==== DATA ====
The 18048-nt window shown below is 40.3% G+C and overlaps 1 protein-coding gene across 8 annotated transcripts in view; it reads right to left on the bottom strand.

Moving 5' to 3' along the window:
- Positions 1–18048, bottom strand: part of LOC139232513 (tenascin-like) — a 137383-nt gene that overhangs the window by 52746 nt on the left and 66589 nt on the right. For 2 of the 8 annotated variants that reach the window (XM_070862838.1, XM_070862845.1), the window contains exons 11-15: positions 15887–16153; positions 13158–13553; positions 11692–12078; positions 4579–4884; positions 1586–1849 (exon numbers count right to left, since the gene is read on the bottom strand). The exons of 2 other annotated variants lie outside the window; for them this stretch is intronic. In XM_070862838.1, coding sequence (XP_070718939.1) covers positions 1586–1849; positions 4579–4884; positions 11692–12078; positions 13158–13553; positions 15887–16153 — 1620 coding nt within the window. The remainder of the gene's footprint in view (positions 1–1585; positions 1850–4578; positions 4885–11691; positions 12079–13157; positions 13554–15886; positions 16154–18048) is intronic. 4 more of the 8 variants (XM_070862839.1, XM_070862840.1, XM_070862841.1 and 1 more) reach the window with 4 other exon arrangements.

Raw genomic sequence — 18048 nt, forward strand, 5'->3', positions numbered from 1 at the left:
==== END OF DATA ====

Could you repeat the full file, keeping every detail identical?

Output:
The 18048-nt window shown below is 40.3% G+C and overlaps 1 protein-coding gene across 8 annotated transcripts in view; it reads right to left on the bottom strand.

Moving 5' to 3' along the window:
- Positions 1–18048, bottom strand: part of LOC139232513 (tenascin-like) — a 137383-nt gene that overhangs the window by 52746 nt on the left and 66589 nt on the right. For 2 of the 8 annotated variants that reach the window (XM_070862838.1, XM_070862845.1), the window contains exons 11-15: positions 15887–16153; positions 13158–13553; positions 11692–12078; positions 4579–4884; positions 1586–1849 (exon numbers count right to left, since the gene is read on the bottom strand). The exons of 2 other annotated variants lie outside the window; for them this stretch is intronic. In XM_070862838.1, coding sequence (XP_070718939.1) covers positions 1586–1849; positions 4579–4884; positions 11692–12078; positions 13158–13553; positions 15887–16153 — 1620 coding nt within the window. The remainder of the gene's footprint in view (positions 1–1585; positions 1850–4578; positions 4885–11691; positions 12079–13157; positions 13554–15886; positions 16154–18048) is intronic. 4 more of the 8 variants (XM_070862839.1, XM_070862840.1, XM_070862841.1 and 1 more) reach the window with 4 other exon arrangements.

Raw genomic sequence — 18048 nt, forward strand, 5'->3', positions numbered from 1 at the left: